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Neighbors Growing Together | Oct 18, 2017

Henry County Conservation Department receives education award

Dec 27, 2016

The Henry County Conservation Department is living up to its motto: “Conservation through Education.”

The Henry County Conservation Department received an early Christmas present on Dec. 22, as the department was notified they had been the recipient of the 2016 Outstanding Environmental Education Program for Excellence in EE Programming by an Agency or Institution.

The award program, according to the press release, is a highly competitive award given by the Iowa Association of Naturalists and the Iowa Conservation Education Coalition. The award is based on environmental education programs uniquely suited to the needs in Henry County, Naturalist Cari Nicely said in a statement.

“The Henry County Conservation Department oversees four parks and seven recreation areas totaling over 900 acres,” Nicely said. “Our motto is Conservation through Education.”

In January 2005, the Henry County Conservation Board approved the hiring of a naturalist in an effort to expand the environmental education program. Since that time, the Henry County Conservation Department’s Environmental Education Program has seen exponential growth,” Nicely stated. “Residents participating in programs in 2004 numbered only 400. In 2005, numbers increased to 1,520. The program has continued to grow each year and in 2017, over 17,200 people took part in 674 environmental education programs provided by the department’s naturalists.”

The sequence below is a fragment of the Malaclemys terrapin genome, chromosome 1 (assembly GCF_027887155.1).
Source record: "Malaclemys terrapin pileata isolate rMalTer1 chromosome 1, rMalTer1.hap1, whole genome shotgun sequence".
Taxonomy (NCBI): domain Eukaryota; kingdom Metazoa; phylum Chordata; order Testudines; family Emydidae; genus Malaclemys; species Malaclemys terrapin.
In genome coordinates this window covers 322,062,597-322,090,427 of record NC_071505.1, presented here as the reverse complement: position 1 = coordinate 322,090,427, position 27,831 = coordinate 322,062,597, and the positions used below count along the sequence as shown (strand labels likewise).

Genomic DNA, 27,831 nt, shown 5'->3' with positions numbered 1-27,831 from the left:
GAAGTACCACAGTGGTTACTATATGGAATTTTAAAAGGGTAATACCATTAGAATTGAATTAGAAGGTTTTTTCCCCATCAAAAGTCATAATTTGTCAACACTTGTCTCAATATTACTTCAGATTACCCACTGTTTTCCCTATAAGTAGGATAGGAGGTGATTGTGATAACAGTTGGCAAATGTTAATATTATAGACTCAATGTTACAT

The Conservation’s education programs are comprised of monthly “At the Park” programs, which included yearly favorites, such as outdoor cooking and the fall night hike. Other programs include Adult Conservation-Oriented Responsible Neighbors (ACORN), youth summer camps, school field trips to Oakland Mills Park and the Nature Center and classroom visits to the various school districts within Henry County.

According to Jackie McCord, an elementary school teacher at New London’s Clark Elementary, fourth-grade student’s science scores for the Iowa Assessment rose by 14 percent. “You (the Conservation’s educational programs) are a big part of our science here in fourth-grade.”

Nicely added the department couldn’t “do what we do if it weren’t for such incredible support by the public for all our programs – school or otherwise.”

The award was for environmental education programs with two or less full-time naturalists.

A plaque will be presented to the Henry County Conservation Department at the Iowa Association of County Conservation Board’s annual Winterfest conference in Waterloo in January 2017.


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